Building Your DIY Investment System
In my last post, I discussed DIY investing. As I outlined in that post, I believe you need the following three things to be a successful DIY investor.
- A system for investing
- Time to execute your system
- Discipline to stay with your system
In this post, I am going to discuss several factors to consider when starting to build an investment system and provide a couple examples as starting points.
I view an investment system as your plan of what to buy and sell and when to do so. Having a plan ahead of time greatly increases your chances of success. It can also help you gauge the time commitment and discipline needed.
What to buy?
To determine what to buy you first need to know the following:
- Your investment time horizon
- How much risk to take
Investment Time Horizon
Time horizon is dictated by your goals. If you need your money to be there to spend in one month, you should likely not invest in the stock market. If you don’t need to start withdrawing money until you retire in 30 years, you are able to invest a larger portion of your money into the stock market.
Risk can be broken down into two components.
- How much risk do you need to take in order to reach your goals?
- How much risk are you comfortable taking in order to sleep well at night and stay with your plan?
The first point above coincides with the fact that, generally speaking, higher risks will gain you higher rewards. If you have large spending goals, you may have to invest in a portfolio with higher risks. However, higher risk also comes with the chance of having larger downside losses. That is where the second point becomes important. You need to know yourself and what you will be willing to live with. If your portfolio experiences losses that are too much for you to handle, chances are good that you may sell at the wrong time or fail to maintain the discipline needed to be successful. There are many ways to gauge the amount of risk you are comfortable with. One way is by taking a risk assessment.
Thinking about time horizon and risk will allow you to make better decisions about how to invest your money.
When to do so?
When should you invest? Early and often. There really is no right answer, but studies have shown that those who invest early, regularly, and in larger amounts will be greatly rewarded in the long run. This allows you to average into the market and allows for the positive effects of compounding interest.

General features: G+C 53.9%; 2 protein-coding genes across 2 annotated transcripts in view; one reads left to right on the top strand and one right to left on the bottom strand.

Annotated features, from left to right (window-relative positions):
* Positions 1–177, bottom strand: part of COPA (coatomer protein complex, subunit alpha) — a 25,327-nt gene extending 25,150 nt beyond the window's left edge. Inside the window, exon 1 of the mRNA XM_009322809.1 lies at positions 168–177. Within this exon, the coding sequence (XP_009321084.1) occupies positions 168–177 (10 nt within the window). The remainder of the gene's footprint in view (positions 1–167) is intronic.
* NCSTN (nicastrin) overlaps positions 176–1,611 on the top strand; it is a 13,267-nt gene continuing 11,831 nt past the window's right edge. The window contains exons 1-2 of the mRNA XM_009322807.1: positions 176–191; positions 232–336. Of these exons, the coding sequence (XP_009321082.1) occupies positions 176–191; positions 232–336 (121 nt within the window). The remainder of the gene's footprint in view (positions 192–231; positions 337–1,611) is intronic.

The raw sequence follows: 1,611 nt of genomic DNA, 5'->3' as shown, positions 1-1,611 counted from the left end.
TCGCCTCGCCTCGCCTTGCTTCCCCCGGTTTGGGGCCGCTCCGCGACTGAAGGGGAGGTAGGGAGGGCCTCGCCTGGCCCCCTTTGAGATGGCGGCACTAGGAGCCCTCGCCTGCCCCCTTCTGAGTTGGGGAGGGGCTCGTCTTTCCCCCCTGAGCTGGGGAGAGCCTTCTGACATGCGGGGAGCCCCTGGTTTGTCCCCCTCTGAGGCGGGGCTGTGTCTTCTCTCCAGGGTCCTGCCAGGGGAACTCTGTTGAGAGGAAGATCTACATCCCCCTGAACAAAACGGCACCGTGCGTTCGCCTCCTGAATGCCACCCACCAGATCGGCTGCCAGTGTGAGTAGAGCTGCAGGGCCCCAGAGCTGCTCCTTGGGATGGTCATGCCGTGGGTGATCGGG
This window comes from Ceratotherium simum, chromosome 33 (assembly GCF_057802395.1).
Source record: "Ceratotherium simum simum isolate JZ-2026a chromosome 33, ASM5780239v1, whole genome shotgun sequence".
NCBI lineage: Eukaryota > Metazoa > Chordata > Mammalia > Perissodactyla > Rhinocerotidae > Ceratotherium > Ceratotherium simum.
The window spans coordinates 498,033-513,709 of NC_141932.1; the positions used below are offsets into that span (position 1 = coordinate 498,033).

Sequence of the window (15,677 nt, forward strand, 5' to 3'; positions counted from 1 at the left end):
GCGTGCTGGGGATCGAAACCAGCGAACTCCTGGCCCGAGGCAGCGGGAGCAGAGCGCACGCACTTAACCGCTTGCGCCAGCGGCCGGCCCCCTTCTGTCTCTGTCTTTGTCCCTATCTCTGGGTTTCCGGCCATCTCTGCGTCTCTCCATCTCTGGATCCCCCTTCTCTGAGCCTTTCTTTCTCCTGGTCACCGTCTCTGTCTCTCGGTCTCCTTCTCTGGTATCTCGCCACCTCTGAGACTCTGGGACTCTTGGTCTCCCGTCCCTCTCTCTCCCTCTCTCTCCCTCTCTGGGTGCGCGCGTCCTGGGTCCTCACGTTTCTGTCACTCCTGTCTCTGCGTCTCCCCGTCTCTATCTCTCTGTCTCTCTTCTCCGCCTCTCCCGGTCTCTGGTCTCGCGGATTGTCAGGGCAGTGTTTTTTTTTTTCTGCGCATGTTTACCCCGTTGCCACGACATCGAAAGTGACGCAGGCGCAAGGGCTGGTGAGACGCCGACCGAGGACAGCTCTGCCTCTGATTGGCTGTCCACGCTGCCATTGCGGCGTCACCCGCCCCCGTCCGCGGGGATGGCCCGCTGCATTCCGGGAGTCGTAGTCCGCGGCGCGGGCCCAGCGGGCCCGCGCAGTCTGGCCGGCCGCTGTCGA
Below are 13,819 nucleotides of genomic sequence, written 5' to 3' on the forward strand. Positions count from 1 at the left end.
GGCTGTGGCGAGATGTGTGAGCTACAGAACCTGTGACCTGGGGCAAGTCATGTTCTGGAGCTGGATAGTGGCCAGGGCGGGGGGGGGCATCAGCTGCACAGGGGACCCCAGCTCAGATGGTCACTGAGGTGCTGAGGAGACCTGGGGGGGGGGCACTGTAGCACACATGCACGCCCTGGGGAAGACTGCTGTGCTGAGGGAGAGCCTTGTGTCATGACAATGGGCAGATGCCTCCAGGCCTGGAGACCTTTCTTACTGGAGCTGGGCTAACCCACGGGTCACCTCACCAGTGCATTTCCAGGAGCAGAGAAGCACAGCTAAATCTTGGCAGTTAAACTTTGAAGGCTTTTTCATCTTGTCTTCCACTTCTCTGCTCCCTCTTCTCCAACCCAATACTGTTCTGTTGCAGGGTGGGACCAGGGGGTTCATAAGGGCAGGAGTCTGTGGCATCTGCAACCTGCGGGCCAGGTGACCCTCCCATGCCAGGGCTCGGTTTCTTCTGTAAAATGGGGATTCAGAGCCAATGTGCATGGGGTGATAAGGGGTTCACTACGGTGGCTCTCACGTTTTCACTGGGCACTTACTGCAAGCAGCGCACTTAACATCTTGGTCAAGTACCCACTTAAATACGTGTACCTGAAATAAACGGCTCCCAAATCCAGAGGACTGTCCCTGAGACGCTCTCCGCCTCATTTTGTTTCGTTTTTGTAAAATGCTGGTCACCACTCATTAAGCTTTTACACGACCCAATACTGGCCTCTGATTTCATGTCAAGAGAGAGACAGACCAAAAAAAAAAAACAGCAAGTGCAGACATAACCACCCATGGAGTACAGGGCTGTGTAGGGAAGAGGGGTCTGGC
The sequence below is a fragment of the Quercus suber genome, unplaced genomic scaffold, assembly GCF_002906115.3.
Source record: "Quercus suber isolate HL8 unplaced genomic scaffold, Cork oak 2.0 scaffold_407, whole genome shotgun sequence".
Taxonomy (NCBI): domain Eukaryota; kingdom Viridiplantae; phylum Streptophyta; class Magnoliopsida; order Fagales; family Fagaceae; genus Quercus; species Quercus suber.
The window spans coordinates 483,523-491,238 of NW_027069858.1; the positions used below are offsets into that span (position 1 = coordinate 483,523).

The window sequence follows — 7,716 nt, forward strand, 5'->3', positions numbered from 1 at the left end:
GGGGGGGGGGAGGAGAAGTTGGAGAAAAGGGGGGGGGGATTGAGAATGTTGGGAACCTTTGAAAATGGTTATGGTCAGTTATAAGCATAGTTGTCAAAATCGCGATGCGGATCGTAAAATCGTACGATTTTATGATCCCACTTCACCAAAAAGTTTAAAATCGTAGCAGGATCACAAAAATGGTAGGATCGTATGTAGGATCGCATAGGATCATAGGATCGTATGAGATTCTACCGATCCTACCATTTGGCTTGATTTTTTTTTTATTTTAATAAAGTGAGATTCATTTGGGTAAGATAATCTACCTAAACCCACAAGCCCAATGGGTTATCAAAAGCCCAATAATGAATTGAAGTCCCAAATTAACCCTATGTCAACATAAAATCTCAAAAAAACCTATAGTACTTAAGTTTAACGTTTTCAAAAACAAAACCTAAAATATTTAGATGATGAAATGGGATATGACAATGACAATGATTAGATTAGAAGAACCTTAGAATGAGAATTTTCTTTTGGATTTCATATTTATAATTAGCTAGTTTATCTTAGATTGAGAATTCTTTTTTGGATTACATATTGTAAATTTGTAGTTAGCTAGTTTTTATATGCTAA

The below charts shows two investors. In the top chart, the investor starts at age 25 and invests $100 per month for 10 years. Then they stop adding money and simply let the portfolio grow. At age 65, their final value is $141,304. The bottom chart shows an investor who waits 10 years to start investing, but then invests $100 per month for the next 30 years. Even with adding $24,000 extra dollars over 20 extra years, the second investor’s portfolio still can’t match the first investor’s final value. The second investor’s final value at 65 is $122,709. Both investors earn the same 7% rate of return in this example. The main difference is starting early. That is compounding interest at work.
Two popular investment options are the S&P 500 and the 60/40 portfolio. The S&P 500 represents the largest 500 companies in the United States. It is a good proxy for the stock market. The 60/40 portfolio is a mix of 60% stocks and 40% bonds. Both of these options are common benchmarks which professional investors use to judge their performance. Take a look at these as starting points for your investment system. Pay close attention to the return path of each option and how this may correspond with your risk assessment.
In the next post I will be going into more detail starting with these two examples. Please subscribe to follow along.
I hope this helps you to get started building your investment system. If I can help in any way, please let me know at firstname.lastname@example.org.
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